New York Mayor Bill de Blasio has announced he intends to cut $1 billion from the New York Police Department’s ( NYPD) roughly $6 billion budget.
The slash in funding comes despite the increase in violence and rioting New York and the rest of the nation has experienced over the past several weeks, in the wake of the death of black man George Floyd at the hands of a white police officer.
“I am excited to say that we have a plan that can achieve real reform, that can achieve real redistribution, and at the same time ensure that we keep our city safe,” de Blasio told reporters on Monday, June 29, according to Politico.
“Everything was with an eye to safety, so we will be able to ensure the patrol strength we need. We will be able to ensure that school safety can do its job. The school safety issue would be addressed over several years,” de Blasio continued.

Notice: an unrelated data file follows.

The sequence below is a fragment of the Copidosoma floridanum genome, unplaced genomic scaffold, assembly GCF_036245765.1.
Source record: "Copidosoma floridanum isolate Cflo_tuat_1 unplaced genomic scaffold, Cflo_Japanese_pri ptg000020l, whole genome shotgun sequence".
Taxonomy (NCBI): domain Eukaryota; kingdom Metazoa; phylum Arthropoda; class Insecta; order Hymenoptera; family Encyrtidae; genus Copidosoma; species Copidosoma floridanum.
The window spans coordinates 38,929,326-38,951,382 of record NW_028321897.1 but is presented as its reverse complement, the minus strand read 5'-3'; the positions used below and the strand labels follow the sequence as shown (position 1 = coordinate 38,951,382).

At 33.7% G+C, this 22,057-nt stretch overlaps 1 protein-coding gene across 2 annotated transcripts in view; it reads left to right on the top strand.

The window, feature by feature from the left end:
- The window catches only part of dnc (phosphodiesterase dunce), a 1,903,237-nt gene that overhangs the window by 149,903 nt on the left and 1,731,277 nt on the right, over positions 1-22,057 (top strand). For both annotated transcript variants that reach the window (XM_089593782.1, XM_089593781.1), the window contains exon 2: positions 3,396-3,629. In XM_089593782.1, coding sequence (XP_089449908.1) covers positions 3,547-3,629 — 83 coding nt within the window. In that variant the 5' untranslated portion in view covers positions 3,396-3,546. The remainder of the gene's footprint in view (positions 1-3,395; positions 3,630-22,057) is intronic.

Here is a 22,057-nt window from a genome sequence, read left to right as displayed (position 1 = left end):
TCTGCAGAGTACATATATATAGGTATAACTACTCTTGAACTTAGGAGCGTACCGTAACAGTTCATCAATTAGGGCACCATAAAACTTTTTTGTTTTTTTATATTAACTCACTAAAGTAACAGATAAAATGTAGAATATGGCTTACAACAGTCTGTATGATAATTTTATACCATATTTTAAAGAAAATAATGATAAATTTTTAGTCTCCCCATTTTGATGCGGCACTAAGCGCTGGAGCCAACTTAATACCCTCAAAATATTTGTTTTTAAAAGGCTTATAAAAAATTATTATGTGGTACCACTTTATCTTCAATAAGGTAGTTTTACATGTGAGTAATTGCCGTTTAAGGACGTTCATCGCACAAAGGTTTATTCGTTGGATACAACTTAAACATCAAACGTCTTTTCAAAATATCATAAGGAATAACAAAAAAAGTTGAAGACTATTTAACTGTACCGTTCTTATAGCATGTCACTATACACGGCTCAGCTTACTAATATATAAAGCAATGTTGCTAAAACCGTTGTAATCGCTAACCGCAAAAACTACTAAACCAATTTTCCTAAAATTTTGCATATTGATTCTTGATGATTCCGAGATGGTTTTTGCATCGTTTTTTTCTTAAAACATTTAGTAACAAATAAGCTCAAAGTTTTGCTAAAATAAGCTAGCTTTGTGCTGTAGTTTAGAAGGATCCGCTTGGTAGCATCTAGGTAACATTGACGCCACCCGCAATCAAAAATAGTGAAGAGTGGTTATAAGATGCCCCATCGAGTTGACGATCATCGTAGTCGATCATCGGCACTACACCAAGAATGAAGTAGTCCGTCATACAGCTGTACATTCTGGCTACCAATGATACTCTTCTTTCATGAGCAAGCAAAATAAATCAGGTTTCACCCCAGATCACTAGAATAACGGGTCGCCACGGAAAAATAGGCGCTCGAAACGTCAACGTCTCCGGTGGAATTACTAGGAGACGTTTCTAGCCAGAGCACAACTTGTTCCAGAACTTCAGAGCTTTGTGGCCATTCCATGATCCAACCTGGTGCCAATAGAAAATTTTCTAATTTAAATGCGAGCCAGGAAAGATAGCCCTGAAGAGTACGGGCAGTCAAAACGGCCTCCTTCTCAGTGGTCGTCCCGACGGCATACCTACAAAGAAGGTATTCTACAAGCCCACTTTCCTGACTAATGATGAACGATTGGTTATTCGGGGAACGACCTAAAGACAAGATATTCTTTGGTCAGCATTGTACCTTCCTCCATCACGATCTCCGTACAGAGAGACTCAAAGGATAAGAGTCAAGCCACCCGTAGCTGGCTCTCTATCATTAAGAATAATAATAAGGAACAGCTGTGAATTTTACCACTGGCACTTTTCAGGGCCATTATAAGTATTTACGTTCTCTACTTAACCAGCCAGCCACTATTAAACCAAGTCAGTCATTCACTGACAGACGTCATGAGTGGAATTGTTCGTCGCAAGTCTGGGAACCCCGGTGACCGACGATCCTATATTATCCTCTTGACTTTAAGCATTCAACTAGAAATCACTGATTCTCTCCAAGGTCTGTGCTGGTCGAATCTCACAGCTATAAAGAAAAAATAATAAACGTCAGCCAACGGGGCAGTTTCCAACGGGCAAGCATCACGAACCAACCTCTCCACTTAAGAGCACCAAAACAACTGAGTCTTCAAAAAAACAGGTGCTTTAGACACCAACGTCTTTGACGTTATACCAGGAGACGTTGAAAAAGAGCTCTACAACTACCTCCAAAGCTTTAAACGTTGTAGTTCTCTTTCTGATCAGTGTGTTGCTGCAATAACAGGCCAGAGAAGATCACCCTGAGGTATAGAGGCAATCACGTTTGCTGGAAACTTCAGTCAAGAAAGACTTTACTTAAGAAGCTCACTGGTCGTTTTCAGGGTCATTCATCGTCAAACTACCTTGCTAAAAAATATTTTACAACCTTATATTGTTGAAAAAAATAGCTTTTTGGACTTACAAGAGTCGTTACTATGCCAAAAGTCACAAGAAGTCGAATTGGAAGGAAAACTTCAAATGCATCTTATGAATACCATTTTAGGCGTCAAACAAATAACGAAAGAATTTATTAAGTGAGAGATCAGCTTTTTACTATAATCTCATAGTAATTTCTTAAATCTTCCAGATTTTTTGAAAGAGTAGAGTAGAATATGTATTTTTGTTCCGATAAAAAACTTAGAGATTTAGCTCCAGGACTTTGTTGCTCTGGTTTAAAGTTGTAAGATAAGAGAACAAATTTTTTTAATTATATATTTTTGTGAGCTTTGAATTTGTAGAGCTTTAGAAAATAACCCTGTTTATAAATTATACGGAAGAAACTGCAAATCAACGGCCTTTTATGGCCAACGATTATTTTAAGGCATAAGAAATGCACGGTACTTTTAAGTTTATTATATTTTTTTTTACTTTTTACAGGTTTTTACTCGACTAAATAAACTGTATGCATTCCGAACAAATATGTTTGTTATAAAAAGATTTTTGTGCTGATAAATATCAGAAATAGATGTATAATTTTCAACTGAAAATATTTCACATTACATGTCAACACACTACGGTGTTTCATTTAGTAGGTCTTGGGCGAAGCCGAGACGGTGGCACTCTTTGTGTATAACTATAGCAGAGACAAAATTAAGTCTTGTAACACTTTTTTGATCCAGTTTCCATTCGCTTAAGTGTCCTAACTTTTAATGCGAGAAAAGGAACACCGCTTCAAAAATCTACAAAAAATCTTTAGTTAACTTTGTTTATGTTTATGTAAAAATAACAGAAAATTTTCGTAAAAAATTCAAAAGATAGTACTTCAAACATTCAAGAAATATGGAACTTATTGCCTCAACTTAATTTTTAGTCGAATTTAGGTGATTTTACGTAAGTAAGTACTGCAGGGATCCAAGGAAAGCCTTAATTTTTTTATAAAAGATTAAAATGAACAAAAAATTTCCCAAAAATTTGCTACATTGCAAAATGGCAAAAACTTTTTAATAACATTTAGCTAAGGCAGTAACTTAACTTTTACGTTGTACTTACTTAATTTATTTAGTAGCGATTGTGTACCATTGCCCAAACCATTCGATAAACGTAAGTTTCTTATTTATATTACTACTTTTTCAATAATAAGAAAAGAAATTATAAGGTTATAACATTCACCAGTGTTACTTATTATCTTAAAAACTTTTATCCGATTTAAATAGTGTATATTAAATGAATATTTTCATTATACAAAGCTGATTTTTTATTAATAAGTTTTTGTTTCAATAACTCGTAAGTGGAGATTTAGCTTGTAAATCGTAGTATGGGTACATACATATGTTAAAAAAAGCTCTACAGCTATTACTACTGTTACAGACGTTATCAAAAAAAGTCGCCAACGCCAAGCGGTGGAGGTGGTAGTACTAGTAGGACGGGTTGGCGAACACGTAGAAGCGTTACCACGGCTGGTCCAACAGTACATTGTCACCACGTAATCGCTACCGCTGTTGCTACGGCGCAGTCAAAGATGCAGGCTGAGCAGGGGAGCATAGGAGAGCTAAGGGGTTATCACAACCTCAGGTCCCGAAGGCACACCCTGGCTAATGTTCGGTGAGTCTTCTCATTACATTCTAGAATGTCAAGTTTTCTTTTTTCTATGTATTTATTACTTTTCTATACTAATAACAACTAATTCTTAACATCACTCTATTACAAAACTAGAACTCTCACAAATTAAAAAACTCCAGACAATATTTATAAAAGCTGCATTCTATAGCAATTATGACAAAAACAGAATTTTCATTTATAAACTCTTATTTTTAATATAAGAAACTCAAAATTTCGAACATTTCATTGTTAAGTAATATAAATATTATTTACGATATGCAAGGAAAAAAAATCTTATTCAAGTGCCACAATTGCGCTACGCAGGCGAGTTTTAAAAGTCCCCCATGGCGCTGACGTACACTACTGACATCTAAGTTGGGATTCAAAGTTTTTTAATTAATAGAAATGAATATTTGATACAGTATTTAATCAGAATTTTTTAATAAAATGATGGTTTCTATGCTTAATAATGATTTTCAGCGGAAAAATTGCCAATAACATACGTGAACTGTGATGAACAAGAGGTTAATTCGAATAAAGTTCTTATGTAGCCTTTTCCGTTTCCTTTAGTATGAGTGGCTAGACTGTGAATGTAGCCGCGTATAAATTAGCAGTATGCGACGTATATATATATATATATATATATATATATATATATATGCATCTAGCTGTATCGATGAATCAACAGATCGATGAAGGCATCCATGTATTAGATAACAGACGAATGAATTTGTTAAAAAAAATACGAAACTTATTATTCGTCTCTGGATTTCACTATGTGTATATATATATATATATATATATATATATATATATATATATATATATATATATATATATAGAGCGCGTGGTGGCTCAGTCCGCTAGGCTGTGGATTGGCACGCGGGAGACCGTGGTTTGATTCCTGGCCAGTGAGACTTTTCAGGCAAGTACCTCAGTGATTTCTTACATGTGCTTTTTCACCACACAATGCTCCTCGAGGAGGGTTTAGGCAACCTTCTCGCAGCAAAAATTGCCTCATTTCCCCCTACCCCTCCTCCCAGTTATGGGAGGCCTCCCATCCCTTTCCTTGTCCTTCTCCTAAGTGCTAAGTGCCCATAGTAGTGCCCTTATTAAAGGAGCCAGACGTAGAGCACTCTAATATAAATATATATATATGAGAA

“I was skeptical at first, and wanted to see how it could all come together,” he added. “A lot of painstaking work occurred to figure out the right way to do things.”
On Sunday night Politico reported the cuts had been given the go-ahead by de Blasio’s administration after they had been put forward by New York City members of council.
“The deal involves moving school safety agents, who are unarmed but wear police uniforms, into the Department of Education, canceling a July class of roughly 1,100 police recruits, and shifting certain homeless outreach operations away from police control,” reported Politico.
The deadline for approval of the budget cut is midnight, Tuesday.
Communities United for Police Reform (CPR) press representative, Anthonine Pierre, was highly critical of the slash in funding, “Mayor de Blasio and Speaker [Corey] Johnson are using funny math and budget tricks to try to mislead New Yorkers into thinking that they plan to meet the movement’s demands for at least $1B in direct cuts.”
“You must vote no on any budget that presents funny math and budget tricks that don’t amount to a true reduction of at least $1 billion to the NYPD expense budget where the $1 billion-plus all related savings can be reinvested in communities—or you must go back to the drawing board and create a budget that truly serves New Yorkers. We will accept nothing less,” said CPR in a statement on June 29.